Made a home in a Crassostrea gigas shell, see other postings to come.
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Have you yet worked out why so few people can recognize a limpet?
I am becoming more and more frustrated by these common shells. No two descriptions are the same, the large number of illustration in Google do nothing to help me!
I have three posts - few have agreements, few show definitive features - the two (vulgata and ulyssiponensis) are not easy to separate. See my most recent http://www.ispotnature.org/node/648659 and read my comment.
Otherwise gooð wishes
Ordinarily and not long ago I would have agreed to Common limpet. But they are really quite difficult to tell apart via just a top-view. Personally I would rather see these titled Limpet but with notes suggesting that they might be one of, perhaps, three.
I have been through this several times with an expert, including having empty shells to hand, to the conclusion that it really IS hard to tell them apart unless one can see the animal or at least the underside - which usually means killing it.
That it is common and that other examples can be seen as close lookalike, is no proper evidence. This is really VERY unfortunate.
I feel like a spoilsport because I have agreed to a few Commons in my quite short time here - though there probably is no harm in that..
I have read and read, talked to experts, posted a few and STILL believe it might be impossible to tell.
There are a good number of limpet Observations, http://www.ispotnature.org/node/646438 is one of mine. Despite me making it easy for people to agree, there are still none.
And here is my only slightly more educated post http://www.ispotnature.org/node/648659 in which I have written -
"It is very difficult to find definitive information which allows correct separation of the three most common ones and a huge overlap in descriptions of each. Book illustrations are somewhat vague and the internet is loaded with pictures which do nothing for separation."
Jan Light's "straightforward" Guide is here http://www.glaucus.org.uk/Limpets.htm She writes "With practice it is possible to discern these differences and make accurate judgements based on exterior appearance but it is not foolproof even for the ‘experts’" Oh dear then!
...one has to take into account the historic evidence and experience thrown up by this, of regular visits to this area. The fact that zoologists of the past have recorded vulgata in this area and ONLY vulgata - plus the evidence of the dead animals around which show the white interior leads me to fairly good evidential reasoning that this is vulgata. I have no evidence of any other spp here - so sorry am sticking to my guns on this. P.vulgata for me based on the historic records of the area and my own experience of never having found another sp here - despite the fact that the picture cannot show the interior for this individual.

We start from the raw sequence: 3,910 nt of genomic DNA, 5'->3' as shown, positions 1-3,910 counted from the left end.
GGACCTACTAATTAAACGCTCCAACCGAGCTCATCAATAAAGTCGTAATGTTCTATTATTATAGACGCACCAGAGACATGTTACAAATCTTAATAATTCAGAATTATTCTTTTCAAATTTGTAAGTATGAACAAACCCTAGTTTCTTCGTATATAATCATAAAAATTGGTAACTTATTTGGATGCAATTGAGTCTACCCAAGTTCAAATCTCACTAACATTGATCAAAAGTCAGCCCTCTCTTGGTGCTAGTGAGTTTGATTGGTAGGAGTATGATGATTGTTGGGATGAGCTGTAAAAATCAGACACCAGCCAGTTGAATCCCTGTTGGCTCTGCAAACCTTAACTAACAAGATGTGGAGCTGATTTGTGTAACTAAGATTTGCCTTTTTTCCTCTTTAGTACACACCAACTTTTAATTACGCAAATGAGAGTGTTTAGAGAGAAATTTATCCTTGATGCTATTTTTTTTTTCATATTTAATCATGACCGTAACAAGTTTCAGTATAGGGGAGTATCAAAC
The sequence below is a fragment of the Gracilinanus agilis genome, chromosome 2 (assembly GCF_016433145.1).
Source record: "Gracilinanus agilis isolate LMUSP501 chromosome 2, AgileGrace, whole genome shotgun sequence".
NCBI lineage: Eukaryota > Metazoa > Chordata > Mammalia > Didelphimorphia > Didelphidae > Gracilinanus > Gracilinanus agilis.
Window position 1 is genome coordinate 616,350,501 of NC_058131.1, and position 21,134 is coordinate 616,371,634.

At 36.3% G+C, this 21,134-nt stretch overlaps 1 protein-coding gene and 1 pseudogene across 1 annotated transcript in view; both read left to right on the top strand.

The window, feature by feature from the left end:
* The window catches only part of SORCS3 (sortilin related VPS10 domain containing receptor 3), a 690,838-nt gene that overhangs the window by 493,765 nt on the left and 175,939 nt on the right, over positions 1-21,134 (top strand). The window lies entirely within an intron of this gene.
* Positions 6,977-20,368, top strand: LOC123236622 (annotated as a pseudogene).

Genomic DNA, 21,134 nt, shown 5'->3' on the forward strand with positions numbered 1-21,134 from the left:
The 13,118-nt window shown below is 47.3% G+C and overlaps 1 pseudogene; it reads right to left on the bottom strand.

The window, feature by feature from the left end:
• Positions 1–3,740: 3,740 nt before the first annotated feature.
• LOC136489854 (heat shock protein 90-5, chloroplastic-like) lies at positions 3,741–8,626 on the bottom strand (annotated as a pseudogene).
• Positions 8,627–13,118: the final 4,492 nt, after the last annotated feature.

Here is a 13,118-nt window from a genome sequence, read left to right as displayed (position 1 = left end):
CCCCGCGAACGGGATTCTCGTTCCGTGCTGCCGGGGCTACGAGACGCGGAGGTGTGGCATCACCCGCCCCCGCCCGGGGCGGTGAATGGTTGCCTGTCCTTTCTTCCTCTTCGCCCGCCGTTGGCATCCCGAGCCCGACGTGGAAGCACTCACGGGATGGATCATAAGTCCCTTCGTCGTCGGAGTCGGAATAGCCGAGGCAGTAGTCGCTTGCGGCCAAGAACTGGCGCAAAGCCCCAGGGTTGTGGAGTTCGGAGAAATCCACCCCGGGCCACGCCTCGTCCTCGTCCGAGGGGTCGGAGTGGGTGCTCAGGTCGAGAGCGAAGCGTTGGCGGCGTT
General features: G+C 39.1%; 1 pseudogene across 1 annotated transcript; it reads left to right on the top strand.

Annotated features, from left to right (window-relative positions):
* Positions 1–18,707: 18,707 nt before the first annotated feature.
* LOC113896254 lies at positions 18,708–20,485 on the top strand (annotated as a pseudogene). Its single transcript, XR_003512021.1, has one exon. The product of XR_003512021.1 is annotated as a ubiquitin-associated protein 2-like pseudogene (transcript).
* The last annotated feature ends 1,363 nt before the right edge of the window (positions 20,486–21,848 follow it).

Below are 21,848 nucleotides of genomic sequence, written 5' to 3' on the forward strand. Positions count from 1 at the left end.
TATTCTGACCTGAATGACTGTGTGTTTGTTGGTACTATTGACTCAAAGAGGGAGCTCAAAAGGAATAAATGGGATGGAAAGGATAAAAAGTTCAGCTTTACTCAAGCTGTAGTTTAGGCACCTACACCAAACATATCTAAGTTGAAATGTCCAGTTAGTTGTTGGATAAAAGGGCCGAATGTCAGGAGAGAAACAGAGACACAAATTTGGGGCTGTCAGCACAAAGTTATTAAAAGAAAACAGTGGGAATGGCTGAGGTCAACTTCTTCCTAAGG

I also think my confidence shows my intent "It's likely to be this, but I can't be certain" - is a pretty good assessment. I don't necessarily believe that you need a complete certainty for an ID of a picture and I think that just putting family doesn't help anyone when visiting the area. They are most likely to come across vulgata and their own ID is helped by pictures from the area.
yes Graham, that's cool and I agree entirely about area-experience and appreciate your Icon-status but the suggestion that nothing else might occur there might be a claim too far as, to be fair, there are so few records of Patella in the general area, maybe as few as six, that one HAS to suspect they are difficult to separate (proving my general point). There are certainly not enough to be certain about anything!
You also write above "...plus the evidence of the dead animals around which show the white interior.." Most of the good descriptions state (of vulgata) that the "Inner surface greenish-bluish nacre, may be yellowish in older shells..." (Fish & Fish) or again typically "Inner surfaces grey-green" (H&R); a white interior 'suggests' P.ulyssiponensus. I wrote that to emphasise that it is VERY difficult to tell!
A problem, nowadays, is that iSpot posts and pictures are appearing via Search engines and, given that some have expert agreement, without comment, they might be taken as definitive.
I have put up a lot of similar notes recently, not just in Marines, to express a little caution (I happen to hit Patella this week because I wanted to post another of my own). You will know that fairly inexperienced people are becoming powerfully 'iconed' (no fault of theirs) and it's tempting to assume they really know what they are 'talking' about.
I'm with you Graham - honest (calling a spade a spade). But I really think that, in the case of a limpet with one picture, no ID notes and no evidence that the sighting is explored a little, say with links, the post is lacking (is meant to be constructive!). I don't think we, you and I should cop-out with "I can't be certain" unless we give reasons. I have to ask, WHY aren't you certain?
Few people (no-one?) will come here to argue either way, so this is 'tween you and me I guess. This sort of dialogue helps me greatly to understand how iSpot works and sometimes fails.
Now take a look at the trouble we are going to here http://www.ispotnature.org/node/316644. Such good example of education, education, education.
Lat/Lng: 51.3833, 1.3254
OS grid ref: TR314701
mid eulittoral chalk reef.